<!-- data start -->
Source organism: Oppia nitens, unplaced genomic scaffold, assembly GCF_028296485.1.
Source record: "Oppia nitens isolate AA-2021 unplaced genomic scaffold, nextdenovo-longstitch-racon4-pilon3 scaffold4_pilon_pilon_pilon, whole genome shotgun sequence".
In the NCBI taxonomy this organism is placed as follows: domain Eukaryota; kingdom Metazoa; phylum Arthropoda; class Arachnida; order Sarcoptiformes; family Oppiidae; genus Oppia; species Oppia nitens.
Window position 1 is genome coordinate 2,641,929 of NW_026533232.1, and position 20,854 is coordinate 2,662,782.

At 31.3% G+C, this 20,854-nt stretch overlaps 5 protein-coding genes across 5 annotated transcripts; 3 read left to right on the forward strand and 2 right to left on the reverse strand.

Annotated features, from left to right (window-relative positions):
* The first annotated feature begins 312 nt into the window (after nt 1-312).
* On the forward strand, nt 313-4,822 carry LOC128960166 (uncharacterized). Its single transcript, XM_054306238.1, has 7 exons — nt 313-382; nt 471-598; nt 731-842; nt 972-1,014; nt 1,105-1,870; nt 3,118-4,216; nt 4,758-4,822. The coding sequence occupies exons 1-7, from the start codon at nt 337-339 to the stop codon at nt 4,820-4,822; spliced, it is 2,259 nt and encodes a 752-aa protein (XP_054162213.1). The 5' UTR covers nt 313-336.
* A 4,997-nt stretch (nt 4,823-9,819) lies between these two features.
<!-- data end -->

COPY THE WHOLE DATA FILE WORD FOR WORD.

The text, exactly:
Source organism: Oppia nitens, unplaced genomic scaffold, assembly GCF_028296485.1.
Source record: "Oppia nitens isolate AA-2021 unplaced genomic scaffold, nextdenovo-longstitch-racon4-pilon3 scaffold4_pilon_pilon_pilon, whole genome shotgun sequence".
In the NCBI taxonomy this organism is placed as follows: domain Eukaryota; kingdom Metazoa; phylum Arthropoda; class Arachnida; order Sarcoptiformes; family Oppiidae; genus Oppia; species Oppia nitens.
Window position 1 is genome coordinate 2,641,929 of NW_026533232.1, and position 20,854 is coordinate 2,662,782.

At 31.3% G+C, this 20,854-nt stretch overlaps 5 protein-coding genes across 5 annotated transcripts; 3 read left to right on the forward strand and 2 right to left on the reverse strand.

Annotated features, from left to right (window-relative positions):
* The first annotated feature begins 312 nt into the window (after nt 1-312).
* On the forward strand, nt 313-4,822 carry LOC128960166 (uncharacterized). Its single transcript, XM_054306238.1, has 7 exons — nt 313-382; nt 471-598; nt 731-842; nt 972-1,014; nt 1,105-1,870; nt 3,118-4,216; nt 4,758-4,822. The coding sequence occupies exons 1-7, from the start codon at nt 337-339 to the stop codon at nt 4,820-4,822; spliced, it is 2,259 nt and encodes a 752-aa protein (XP_054162213.1). The 5' UTR covers nt 313-336.
* A 4,997-nt stretch (nt 4,823-9,819) lies between these two features.